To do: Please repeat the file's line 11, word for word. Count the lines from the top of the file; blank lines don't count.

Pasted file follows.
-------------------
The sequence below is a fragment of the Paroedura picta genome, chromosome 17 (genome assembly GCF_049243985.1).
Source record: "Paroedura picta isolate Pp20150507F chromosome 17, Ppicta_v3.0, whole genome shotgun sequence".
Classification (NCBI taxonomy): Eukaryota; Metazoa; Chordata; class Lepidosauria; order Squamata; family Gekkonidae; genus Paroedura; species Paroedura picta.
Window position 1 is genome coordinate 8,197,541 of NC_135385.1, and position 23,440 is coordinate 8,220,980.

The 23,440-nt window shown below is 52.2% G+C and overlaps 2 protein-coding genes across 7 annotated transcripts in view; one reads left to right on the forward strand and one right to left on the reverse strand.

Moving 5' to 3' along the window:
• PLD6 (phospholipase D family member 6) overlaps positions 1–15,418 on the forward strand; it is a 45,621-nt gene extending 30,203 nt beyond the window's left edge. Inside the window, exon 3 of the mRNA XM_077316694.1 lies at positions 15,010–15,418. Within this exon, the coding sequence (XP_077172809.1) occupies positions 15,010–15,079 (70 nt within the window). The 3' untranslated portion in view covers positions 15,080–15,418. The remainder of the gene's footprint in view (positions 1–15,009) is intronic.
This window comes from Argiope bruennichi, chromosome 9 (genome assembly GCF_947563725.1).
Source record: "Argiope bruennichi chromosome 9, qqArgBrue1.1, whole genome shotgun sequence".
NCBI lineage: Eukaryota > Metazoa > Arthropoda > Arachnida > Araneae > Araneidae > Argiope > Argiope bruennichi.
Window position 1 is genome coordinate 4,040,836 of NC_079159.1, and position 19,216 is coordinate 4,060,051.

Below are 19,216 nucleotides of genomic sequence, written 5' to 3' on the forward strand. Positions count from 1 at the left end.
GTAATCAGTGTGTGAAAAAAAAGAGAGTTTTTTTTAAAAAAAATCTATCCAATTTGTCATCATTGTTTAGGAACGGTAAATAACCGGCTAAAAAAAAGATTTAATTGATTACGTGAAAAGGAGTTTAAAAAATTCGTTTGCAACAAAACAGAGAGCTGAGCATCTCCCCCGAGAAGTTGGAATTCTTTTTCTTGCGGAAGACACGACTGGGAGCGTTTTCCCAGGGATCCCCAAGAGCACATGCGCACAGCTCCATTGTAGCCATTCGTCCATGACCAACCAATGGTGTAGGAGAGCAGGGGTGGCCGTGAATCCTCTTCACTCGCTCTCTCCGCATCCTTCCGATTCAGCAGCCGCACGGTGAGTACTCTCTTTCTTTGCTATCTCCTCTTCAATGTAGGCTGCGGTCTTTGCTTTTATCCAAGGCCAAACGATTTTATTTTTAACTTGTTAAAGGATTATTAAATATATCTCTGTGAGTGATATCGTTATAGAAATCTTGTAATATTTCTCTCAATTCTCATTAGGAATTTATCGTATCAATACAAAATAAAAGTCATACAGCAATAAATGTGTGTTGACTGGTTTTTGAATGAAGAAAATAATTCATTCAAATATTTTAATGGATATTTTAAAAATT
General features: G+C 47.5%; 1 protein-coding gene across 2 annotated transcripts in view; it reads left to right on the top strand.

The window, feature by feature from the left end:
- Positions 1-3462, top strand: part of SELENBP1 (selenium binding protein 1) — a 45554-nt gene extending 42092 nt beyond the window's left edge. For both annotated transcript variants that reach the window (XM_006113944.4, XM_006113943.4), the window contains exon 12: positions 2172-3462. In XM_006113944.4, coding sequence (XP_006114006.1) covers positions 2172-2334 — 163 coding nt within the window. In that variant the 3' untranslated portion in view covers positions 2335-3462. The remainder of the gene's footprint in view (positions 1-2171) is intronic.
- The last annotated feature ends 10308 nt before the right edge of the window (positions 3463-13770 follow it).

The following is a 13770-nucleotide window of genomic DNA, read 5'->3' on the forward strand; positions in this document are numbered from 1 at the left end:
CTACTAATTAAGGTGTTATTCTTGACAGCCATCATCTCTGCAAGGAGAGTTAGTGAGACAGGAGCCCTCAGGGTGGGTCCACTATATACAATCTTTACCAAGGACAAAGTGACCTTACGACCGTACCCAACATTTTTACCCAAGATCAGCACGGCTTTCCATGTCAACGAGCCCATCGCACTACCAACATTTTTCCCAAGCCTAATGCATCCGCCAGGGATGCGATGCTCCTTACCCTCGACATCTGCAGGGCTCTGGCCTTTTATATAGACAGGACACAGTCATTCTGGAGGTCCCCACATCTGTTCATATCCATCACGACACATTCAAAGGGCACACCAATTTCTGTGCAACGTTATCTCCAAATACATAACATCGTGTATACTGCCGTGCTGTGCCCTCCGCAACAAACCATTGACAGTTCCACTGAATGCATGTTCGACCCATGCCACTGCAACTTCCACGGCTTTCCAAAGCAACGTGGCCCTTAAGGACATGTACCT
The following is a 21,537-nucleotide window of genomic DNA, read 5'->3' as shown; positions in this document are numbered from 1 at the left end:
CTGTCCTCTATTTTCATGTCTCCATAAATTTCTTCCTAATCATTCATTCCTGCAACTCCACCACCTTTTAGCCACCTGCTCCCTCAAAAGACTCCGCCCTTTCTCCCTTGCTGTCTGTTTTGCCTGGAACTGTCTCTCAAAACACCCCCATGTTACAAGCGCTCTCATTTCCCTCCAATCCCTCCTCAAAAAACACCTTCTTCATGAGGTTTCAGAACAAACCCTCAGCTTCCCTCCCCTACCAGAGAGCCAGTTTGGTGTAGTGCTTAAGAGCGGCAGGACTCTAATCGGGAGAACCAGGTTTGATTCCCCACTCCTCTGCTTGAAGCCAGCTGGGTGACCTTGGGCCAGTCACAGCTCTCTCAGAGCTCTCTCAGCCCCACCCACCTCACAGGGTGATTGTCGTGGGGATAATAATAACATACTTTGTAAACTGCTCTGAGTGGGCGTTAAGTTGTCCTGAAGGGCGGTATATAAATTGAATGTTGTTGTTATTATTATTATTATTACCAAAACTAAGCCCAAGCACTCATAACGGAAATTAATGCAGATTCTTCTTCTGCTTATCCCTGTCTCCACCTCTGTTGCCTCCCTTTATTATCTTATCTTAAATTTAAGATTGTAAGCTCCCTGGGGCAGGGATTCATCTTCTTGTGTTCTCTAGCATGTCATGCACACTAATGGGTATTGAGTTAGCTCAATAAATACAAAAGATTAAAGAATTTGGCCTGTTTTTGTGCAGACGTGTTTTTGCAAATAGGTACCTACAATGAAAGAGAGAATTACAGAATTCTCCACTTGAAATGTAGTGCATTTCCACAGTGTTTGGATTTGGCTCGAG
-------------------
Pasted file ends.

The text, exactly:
Window position 1 is genome coordinate 4,040,836 of NC_079159.1, and position 19,216 is coordinate 4,060,051.